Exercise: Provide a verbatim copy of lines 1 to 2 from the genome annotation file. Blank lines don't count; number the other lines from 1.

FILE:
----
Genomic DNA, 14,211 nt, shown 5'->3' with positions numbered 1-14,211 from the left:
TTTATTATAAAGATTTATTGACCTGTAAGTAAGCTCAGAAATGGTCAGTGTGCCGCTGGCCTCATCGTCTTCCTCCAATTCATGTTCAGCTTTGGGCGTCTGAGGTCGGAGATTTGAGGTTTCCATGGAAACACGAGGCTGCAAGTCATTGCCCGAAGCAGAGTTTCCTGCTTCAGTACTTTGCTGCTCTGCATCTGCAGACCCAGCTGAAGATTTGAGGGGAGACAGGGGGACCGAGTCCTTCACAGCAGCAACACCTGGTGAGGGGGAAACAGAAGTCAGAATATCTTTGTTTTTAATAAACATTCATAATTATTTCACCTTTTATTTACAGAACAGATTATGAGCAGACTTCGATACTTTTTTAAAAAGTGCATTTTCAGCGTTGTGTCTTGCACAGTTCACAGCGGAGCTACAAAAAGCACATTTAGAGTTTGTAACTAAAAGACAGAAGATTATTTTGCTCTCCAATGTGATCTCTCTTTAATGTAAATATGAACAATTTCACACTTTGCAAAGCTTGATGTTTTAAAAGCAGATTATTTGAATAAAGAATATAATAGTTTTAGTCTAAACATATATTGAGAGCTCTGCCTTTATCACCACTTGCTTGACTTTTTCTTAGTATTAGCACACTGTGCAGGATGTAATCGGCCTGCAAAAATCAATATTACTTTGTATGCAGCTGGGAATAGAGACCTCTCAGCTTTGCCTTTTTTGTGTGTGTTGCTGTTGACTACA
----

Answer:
Genomic DNA, 14,211 nt, shown 5'->3' with positions numbered 1-14,211 from the left:
TTTATTATAAAGATTTATTGACCTGTAAGTAAGCTCAGAAATGGTCAGTGTGCCGCTGGCCTCATCGTCTTCCTCCAATTCATGTTCAGCTTTGGGCGTCTGAGGTCGGAGATTTGAGGTTTCCATGGAAACACGAGGCTGCAAGTCATTGCCCGAAGCAGAGTTTCCTGCTTCAGTACTTTGCTGCTCTGCATCTGCAGACCCAGCTGAAGATTTGAGGGGAGACAGGGGGACCGAGTCCTTCACAGCAGCAACACCTGGTGAGGGGGAAACAGAAGTCAGAATATCTTTGTTTTTAATAAACATTCATAATTATTTCACCTTTTATTTACAGAACAGATTATGAGCAGACTTCGATACTTTTTTAAAAAGTGCATTTTCAGCGTTGTGTCTTGCACAGTTCACAGCGGAGCTACAAAAAGCACATTTAGAGTTTGTAACTAAAAGACAGAAGATTATTTTGCTCTCCAATGTGATCTCTCTTTAATGTAAATATGAACAATTTCACACTTTGCAAAGCTTGATGTTTTAAAAGCAGATTATTTGAATAAAGAATATAATAGTTTTAGTCTAAACATATATTGAGAGCTCTGCCTTTATCACCACTTGCTTGACTTTTTCTTAGTATTAGCACACTGTGCAGGATGTAATCGGCCTGCAAAAATCAATATTACTTTGTATGCAGCTGGGAATAGAGACCTCTCAGCTTTGCCTTTTTTGTGTGTGTTGCTGTTGACTACA